Today I am very excited to be part of the blog tour for Between a Rockstar and a Hard Place by Portia Macintosh.
When it comes to writing the perfect heroine, it can be hard to get it just right. When you’re writing a book your leading lady needs to be realistic. Readers need to be able to relate to her and if you make her too perfect that’s not going to happen. Similarly, if you make her unrealistically flawed, no one is going to like her. Bridget Jones is a great example because she wasn’t perfect, she had her flaws and that was OK – that was normal. Nobody wants to read about a girl with a perfect life because it’s just not real. I know this is fiction we’re talking about, but chick-lit is supposed to be relatable, and real life is never perfect.
No matter what your books are about, your leading lady needs to go on a journey. By the end of your book your main character needs to have grown and learned something about herself or about life – otherwise, what was it all for?
I have two books coming out over the next two months and my leading lady in both in a music journalist called Nicole. Nicole has a great job, a pretty easy life and her friends are all rich and famous musicians. I’ve used my real life experiences working in the music industry to inspire my fiction, so Nicole gives readers a unique insight into the music biz, but she would be a pretty boring character if the entire book was about how fabulous her life was. So while Nicole has a great job and awesome friends, she is also pretty rubbish at living in the real world. She’s spend so much time around bands and enjoying the perks of their job that she doesn’t know how to function in normal scenarios. She can’t really take care of herself or manage her finances. A boyfriend isn’t on the cards because she’s used to the fleeting relationships that happen on tour, not proper commitments. She can’t even show up for work on time.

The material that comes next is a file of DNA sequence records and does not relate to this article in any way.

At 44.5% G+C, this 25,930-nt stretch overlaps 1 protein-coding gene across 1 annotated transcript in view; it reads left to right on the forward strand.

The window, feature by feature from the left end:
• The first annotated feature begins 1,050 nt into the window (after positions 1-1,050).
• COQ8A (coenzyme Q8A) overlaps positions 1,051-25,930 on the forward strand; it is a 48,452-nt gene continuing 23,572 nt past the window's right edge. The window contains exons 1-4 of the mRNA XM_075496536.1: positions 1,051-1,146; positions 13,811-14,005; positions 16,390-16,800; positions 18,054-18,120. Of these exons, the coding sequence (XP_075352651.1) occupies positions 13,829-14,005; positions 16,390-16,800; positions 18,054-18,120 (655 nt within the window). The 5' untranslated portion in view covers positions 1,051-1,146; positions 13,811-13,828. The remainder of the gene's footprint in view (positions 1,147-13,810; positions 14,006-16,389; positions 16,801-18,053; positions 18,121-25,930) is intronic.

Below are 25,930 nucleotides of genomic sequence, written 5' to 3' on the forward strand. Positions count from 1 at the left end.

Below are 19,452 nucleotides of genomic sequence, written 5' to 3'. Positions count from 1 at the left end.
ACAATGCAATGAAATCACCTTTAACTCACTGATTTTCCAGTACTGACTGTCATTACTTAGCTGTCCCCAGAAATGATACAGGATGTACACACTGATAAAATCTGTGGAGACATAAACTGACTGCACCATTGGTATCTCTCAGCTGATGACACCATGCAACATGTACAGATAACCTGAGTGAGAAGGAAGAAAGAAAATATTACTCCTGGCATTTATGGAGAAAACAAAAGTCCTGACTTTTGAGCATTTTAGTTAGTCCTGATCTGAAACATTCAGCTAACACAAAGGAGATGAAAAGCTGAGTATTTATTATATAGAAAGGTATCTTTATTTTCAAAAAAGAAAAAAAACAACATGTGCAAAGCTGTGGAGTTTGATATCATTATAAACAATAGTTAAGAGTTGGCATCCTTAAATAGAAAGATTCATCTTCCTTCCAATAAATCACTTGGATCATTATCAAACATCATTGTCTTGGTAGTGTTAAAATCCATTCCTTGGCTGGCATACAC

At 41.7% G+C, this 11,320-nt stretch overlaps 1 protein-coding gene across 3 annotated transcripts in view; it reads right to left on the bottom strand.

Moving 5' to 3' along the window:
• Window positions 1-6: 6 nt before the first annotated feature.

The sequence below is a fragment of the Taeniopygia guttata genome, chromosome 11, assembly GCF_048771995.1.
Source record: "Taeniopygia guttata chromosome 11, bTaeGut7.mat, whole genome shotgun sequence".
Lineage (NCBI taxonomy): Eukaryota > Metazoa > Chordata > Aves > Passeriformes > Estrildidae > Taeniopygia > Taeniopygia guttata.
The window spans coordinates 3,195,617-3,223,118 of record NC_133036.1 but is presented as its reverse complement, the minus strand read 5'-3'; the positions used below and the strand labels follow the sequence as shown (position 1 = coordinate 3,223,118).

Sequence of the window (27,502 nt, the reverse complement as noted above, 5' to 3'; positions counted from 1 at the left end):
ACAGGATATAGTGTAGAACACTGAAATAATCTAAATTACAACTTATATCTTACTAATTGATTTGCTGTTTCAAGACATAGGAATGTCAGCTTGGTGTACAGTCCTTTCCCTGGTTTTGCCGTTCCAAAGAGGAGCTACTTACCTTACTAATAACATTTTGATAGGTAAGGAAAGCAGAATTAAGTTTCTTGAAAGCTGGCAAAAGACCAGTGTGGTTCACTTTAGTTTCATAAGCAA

It’s all about creating a balance. I’m working on a new book at the moment and my main character is a bit of an antiheroine. This means I’m having to balance out her bad behaviour by making her a likeable person regardless – this can be tricky, because she’s a very bad girl. It’s OK for your heroine to do bad things because people do bad things all the time, just make sure it’s justified.
Between a Rockstar and a Hard Place is out 12th February, ahead of How Not to be Starstruck in March. For more information visit http://www.portiamacintosh.tumblr.com
A big thank you to Portia for dropping by The Love of a Good Book